Exercise as it relates to Disease/The role of physical activity in the progression and development of Myopia

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This is an analysis of the journal article "Jacobsen N, Jensen H, Goldschmidt E. Does the level of physical activity in university students influence development and progression of myopia? A 2-year prospective cohort study. Investigative ophthalmology & visual science. 2008 Apr 1;49(4):1322-7"[1].

What is the background to this research?[edit | edit source]

Myopia is a visual condition that affects an individual’s ability to see objects at distance in focus[2]. Myopia is currently a leading cause of visual disability in the world and is a major cause of avoidable blindness, it is estimated that myopia effects almost two billion people world-wide according to a report by the World Health Organisation in 2015[3][4]. This article looks to see if physical activity can prevent or slow the progression of myopia. This article looks at myopia amongst Caucasians of European heritage a specific population shown to have lower rates of myopia. This article not only looks at myopia and physical activity, but it allows you to compare rates of myopia with other studies across demographics. A study released in 2013 estimated that the annual cost of myopia in Singapore was $755million USD, in a nation with less than six million people which demonstrates the significant financial burden of a condition that is avoidable[3][5].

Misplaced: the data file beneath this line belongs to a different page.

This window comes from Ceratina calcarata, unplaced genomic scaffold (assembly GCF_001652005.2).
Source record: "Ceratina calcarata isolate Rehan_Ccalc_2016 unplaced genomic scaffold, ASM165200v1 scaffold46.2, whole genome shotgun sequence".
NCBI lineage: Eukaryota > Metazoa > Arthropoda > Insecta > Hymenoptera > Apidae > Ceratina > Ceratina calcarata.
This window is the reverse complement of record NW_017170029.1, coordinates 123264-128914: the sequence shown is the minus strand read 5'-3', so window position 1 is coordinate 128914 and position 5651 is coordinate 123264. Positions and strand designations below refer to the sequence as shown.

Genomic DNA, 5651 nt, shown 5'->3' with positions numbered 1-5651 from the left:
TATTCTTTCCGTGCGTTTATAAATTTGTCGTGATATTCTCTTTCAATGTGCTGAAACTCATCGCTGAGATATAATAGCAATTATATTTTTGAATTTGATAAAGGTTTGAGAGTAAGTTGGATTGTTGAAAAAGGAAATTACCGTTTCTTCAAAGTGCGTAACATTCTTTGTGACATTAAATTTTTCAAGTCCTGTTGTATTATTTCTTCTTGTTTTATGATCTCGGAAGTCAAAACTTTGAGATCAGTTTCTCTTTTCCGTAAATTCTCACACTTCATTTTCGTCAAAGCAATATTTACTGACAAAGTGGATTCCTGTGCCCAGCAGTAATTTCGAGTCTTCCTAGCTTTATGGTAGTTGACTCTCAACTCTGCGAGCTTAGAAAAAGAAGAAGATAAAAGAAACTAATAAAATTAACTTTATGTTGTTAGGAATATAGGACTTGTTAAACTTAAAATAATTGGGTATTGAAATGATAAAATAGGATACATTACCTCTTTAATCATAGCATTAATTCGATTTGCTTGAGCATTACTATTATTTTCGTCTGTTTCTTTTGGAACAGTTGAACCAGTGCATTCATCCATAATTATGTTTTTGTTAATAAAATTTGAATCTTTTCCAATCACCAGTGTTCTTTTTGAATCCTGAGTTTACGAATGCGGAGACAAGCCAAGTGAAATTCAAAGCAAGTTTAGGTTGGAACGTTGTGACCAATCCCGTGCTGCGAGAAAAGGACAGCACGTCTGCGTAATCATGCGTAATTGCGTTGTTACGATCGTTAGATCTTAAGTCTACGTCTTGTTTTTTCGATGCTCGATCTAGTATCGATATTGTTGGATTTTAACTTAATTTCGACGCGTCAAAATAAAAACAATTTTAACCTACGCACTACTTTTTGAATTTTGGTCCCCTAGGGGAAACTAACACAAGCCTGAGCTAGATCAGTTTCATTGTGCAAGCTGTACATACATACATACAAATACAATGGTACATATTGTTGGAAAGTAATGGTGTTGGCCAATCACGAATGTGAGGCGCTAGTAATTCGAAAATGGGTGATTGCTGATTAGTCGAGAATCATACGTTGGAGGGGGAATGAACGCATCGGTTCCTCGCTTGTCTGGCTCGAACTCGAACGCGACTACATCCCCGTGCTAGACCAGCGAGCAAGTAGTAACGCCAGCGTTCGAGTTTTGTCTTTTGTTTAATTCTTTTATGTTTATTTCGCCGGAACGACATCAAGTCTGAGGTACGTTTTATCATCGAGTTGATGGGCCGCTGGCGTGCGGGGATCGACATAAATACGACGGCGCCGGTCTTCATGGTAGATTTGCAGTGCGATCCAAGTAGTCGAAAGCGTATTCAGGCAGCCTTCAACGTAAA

Where is the research from?[edit | edit source]

This study was a peer-reviewed journal article conducted at the University of Copenhagen, Denmark over a two-year period from 2005 to 2007 by researchers from the Danish National Eye Clinic and Institute for Myopia Research and it was published in the ARVO Journal 49th volume, issue 4 [1].

What kind of research was this?[edit | edit source]

This was a two-year longitudinal cohort study that examined Danish born medical students to identify a correlation between physical activity and myopia. This study is good for monitoring the development and/or progression of myopia over two years.

What did the research involve?[edit | edit source]

Researchers recruited 156 participants, all first-year medical students starting at the University of Copenhagen in 2005. The researchers conducted baseline testing establishing that 37% of the cohort were myopic[1]. Both the baseline and follow up examination used the following test procedures:

  • Visual Acuity
  • Subjective Refraction
  • Maddox Wing
  • Cycloplegic Autorefraction
  • Oral Questionnaire